North Dakota’s early Canada goose dates are set, and bag limits and licensing requirements are the same as last year.
However, one major change from last year is that the state Game and Fish Department has restructured the Canada goose hunting zones.
Migratory game bird management supervisor Mike Szymanski said the new structure addresses depredation issues and provides additional hunting opportunities.
“Basically, our worst Canada goose-landowner conflicts are in the eastern half of the state and getting those extra days back in September gets some more harvest pressure on those birds,” Szymanski said.
Canada goose hunting is divided into three zones – Missouri River, western and eastern. The Missouri River Canada goose zone has the same boundary as last year, while the western zone has the same boundary as the high plains duck unit, excluding the Missouri River zone. The eastern zone has the same boundary as the low plains duck unit.
Opening day for early Canada goose is Aug. 15 in all three zones. Closing dates are Sept. 7 in the Missouri River zone, Sept. 15 in the western zone and Sept. 21 in the eastern zone.
Early Canada goose limits are 15 daily and 45 in possession.
Limits and shooting hours are different from the regular season, while the zone boundaries will remain the same. Shooting hours for early Canada goose are one-half hour before sunrise to sunset daily.
Residents need a $5 early Canada goose license and a general game and habitat license. Also, residents age 16 and older need a small game license. Nonresidents need only a $50 early Canada goose license, and the license is valid statewide without counting against the 14-day regular season license.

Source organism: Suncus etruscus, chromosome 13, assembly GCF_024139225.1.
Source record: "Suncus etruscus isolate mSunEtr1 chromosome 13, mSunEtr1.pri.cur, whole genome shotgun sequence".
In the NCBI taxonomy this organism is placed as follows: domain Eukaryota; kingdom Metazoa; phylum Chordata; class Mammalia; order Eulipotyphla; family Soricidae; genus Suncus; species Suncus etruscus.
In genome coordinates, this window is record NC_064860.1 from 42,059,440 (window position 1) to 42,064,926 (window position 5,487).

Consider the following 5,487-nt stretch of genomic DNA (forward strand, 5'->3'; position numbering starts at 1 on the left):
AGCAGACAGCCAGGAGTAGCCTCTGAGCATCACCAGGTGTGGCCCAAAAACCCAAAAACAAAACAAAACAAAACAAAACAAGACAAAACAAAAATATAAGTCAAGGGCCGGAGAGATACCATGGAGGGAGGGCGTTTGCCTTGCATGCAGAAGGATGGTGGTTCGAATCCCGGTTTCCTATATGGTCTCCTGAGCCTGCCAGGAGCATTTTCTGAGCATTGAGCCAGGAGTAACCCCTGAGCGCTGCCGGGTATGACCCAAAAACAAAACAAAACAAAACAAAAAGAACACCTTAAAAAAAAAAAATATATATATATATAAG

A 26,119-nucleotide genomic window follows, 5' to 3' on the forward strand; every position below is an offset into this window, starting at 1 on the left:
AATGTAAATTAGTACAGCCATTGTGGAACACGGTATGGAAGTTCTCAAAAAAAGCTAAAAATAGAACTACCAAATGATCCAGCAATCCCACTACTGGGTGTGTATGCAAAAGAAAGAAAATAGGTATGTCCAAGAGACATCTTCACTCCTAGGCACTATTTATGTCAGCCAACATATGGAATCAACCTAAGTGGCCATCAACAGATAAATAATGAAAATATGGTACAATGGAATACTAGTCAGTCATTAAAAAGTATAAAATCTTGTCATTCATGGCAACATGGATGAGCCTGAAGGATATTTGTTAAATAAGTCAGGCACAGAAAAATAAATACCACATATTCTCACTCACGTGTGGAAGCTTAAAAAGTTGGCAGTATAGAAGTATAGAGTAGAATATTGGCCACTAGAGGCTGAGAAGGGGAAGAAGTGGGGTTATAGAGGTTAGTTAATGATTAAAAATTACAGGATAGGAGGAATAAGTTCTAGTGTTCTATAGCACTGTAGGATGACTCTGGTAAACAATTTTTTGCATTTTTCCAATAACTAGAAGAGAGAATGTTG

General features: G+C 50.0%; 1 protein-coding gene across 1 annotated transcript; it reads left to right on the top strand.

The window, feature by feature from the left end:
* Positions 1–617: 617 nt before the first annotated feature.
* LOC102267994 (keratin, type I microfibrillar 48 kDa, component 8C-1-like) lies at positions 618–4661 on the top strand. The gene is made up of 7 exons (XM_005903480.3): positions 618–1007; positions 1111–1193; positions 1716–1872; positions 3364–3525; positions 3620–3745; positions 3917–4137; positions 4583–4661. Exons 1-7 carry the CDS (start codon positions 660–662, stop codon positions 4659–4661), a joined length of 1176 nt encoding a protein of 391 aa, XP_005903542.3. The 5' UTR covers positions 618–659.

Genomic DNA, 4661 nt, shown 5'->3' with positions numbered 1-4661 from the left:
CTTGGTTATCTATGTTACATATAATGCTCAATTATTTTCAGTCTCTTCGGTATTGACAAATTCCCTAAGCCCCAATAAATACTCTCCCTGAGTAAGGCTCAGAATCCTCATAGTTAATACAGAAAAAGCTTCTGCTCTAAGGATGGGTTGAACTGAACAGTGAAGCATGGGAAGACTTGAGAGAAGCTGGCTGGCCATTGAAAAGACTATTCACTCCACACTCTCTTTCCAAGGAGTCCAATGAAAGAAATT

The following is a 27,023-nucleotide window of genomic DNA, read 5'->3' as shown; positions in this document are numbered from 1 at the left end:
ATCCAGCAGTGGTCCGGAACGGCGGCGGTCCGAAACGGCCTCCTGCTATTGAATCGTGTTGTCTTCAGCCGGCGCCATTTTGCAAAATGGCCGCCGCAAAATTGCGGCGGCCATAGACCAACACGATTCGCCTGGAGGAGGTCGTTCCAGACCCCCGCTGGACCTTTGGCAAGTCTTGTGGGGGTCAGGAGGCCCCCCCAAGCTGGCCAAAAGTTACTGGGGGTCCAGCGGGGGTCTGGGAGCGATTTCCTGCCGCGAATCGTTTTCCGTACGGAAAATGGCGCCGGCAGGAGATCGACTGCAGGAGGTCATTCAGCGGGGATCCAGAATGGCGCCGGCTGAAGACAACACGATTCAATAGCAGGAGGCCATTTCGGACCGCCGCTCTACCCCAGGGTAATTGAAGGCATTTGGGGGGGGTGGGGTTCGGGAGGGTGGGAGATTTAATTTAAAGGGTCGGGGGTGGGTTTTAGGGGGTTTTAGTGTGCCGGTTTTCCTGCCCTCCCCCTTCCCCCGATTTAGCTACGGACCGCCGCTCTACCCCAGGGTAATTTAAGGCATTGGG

Harvest Information Program certification is required, and beginning Sept. 1 a federal duck stamp for hunters age 16 and older is needed. Those who HIP registered to hunt the spring light goose conservation order in North Dakota do not have to register with HIP again, as it is required in each state only once per year.
Waterfowl rest areas, closed to hunting during the regular season, are open during the early season. Most land in these rest areas is private, so hunters may need permission to hunt.
Hunting of Canada geese in August and early September is intended to reduce local Canada goose numbers, which remain high. Game and Fish is attempting to provide additional hunting opportunities that can increase pressure on locally breeding Canada geese.
For additional information and regulations, hunters should refer to the Game and Fish Department website, gf.nd.gov.